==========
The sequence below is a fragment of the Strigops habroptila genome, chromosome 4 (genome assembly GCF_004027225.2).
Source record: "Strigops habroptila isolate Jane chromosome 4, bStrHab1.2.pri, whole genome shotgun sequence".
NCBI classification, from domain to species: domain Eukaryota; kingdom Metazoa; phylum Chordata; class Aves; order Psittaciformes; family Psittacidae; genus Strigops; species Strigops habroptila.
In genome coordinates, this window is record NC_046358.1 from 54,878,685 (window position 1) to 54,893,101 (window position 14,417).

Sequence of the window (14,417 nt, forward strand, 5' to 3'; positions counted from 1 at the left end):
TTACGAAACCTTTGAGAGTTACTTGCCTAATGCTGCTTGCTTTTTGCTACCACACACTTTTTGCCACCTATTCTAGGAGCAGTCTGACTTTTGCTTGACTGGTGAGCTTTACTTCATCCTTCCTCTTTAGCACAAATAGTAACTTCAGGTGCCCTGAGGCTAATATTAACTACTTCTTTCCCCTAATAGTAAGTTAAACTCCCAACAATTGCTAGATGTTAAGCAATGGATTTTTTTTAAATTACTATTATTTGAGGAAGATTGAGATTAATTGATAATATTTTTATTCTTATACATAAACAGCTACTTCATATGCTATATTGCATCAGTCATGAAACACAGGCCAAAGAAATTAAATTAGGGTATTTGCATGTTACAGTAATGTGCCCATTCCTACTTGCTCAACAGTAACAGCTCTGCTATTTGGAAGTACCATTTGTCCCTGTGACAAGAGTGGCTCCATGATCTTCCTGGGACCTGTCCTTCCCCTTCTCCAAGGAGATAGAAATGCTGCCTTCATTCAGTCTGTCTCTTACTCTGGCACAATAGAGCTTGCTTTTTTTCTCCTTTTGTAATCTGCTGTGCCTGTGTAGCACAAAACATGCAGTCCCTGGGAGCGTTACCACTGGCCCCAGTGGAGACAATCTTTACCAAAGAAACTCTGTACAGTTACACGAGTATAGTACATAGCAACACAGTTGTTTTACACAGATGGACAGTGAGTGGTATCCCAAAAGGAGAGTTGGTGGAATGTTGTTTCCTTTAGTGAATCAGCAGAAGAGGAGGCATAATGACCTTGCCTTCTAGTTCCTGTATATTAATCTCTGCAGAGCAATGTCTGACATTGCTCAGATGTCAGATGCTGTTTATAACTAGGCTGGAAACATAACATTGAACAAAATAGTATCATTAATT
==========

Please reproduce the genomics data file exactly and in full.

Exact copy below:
The sequence below is a fragment of the Strigops habroptila genome, chromosome 4 (genome assembly GCF_004027225.2).
Source record: "Strigops habroptila isolate Jane chromosome 4, bStrHab1.2.pri, whole genome shotgun sequence".
NCBI classification, from domain to species: domain Eukaryota; kingdom Metazoa; phylum Chordata; class Aves; order Psittaciformes; family Psittacidae; genus Strigops; species Strigops habroptila.
In genome coordinates, this window is record NC_046358.1 from 54,878,685 (window position 1) to 54,893,101 (window position 14,417).

Sequence of the window (14,417 nt, forward strand, 5' to 3'; positions counted from 1 at the left end):
TTACGAAACCTTTGAGAGTTACTTGCCTAATGCTGCTTGCTTTTTGCTACCACACACTTTTTGCCACCTATTCTAGGAGCAGTCTGACTTTTGCTTGACTGGTGAGCTTTACTTCATCCTTCCTCTTTAGCACAAATAGTAACTTCAGGTGCCCTGAGGCTAATATTAACTACTTCTTTCCCCTAATAGTAAGTTAAACTCCCAACAATTGCTAGATGTTAAGCAATGGATTTTTTTTAAATTACTATTATTTGAGGAAGATTGAGATTAATTGATAATATTTTTATTCTTATACATAAACAGCTACTTCATATGCTATATTGCATCAGTCATGAAACACAGGCCAAAGAAATTAAATTAGGGTATTTGCATGTTACAGTAATGTGCCCATTCCTACTTGCTCAACAGTAACAGCTCTGCTATTTGGAAGTACCATTTGTCCCTGTGACAAGAGTGGCTCCATGATCTTCCTGGGACCTGTCCTTCCCCTTCTCCAAGGAGATAGAAATGCTGCCTTCATTCAGTCTGTCTCTTACTCTGGCACAATAGAGCTTGCTTTTTTTCTCCTTTTGTAATCTGCTGTGCCTGTGTAGCACAAAACATGCAGTCCCTGGGAGCGTTACCACTGGCCCCAGTGGAGACAATCTTTACCAAAGAAACTCTGTACAGTTACACGAGTATAGTACATAGCAACACAGTTGTTTTACACAGATGGACAGTGAGTGGTATCCCAAAAGGAGAGTTGGTGGAATGTTGTTTCCTTTAGTGAATCAGCAGAAGAGGAGGCATAATGACCTTGCCTTCTAGTTCCTGTATATTAATCTCTGCAGAGCAATGTCTGACATTGCTCAGATGTCAGATGCTGTTTATAACTAGGCTGGAAACATAACATTGAACAAAATAGTATCATTAATT